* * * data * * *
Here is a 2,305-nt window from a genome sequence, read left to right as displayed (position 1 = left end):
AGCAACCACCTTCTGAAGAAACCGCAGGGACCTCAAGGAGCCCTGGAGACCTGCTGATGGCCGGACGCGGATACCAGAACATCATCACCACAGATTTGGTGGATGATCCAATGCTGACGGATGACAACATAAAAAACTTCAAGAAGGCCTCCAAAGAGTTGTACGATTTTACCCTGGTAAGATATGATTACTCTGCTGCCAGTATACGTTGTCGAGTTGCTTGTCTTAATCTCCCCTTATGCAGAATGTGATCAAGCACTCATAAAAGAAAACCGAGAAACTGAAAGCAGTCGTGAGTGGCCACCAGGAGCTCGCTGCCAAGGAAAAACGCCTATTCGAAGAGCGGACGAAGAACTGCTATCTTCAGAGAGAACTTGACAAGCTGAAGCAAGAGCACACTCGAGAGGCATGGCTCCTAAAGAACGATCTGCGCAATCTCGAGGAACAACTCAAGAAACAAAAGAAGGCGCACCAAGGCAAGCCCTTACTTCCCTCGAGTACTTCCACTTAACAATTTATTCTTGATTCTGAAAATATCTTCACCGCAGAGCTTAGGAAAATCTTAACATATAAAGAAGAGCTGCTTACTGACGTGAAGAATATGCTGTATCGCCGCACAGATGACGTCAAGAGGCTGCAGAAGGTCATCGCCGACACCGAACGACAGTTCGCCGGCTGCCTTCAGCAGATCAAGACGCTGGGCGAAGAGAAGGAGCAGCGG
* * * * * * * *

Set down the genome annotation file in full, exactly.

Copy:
Here is a 2,305-nt window from a genome sequence, read left to right as displayed (position 1 = left end):
AGCAACCACCTTCTGAAGAAACCGCAGGGACCTCAAGGAGCCCTGGAGACCTGCTGATGGCCGGACGCGGATACCAGAACATCATCACCACAGATTTGGTGGATGATCCAATGCTGACGGATGACAACATAAAAAACTTCAAGAAGGCCTCCAAAGAGTTGTACGATTTTACCCTGGTAAGATATGATTACTCTGCTGCCAGTATACGTTGTCGAGTTGCTTGTCTTAATCTCCCCTTATGCAGAATGTGATCAAGCACTCATAAAAGAAAACCGAGAAACTGAAAGCAGTCGTGAGTGGCCACCAGGAGCTCGCTGCCAAGGAAAAACGCCTATTCGAAGAGCGGACGAAGAACTGCTATCTTCAGAGAGAACTTGACAAGCTGAAGCAAGAGCACACTCGAGAGGCATGGCTCCTAAAGAACGATCTGCGCAATCTCGAGGAACAACTCAAGAAACAAAAGAAGGCGCACCAAGGCAAGCCCTTACTTCCCTCGAGTACTTCCACTTAACAATTTATTCTTGATTCTGAAAATATCTTCACCGCAGAGCTTAGGAAAATCTTAACATATAAAGAAGAGCTGCTTACTGACGTGAAGAATATGCTGTATCGCCGCACAGATGACGTCAAGAGGCTGCAGAAGGTCATCGCCGACACCGAACGACAGTTCGCCGGCTGCCTTCAGCAGATCAAGACGCTGGGCGAAGAGAAGGAGCAGCGG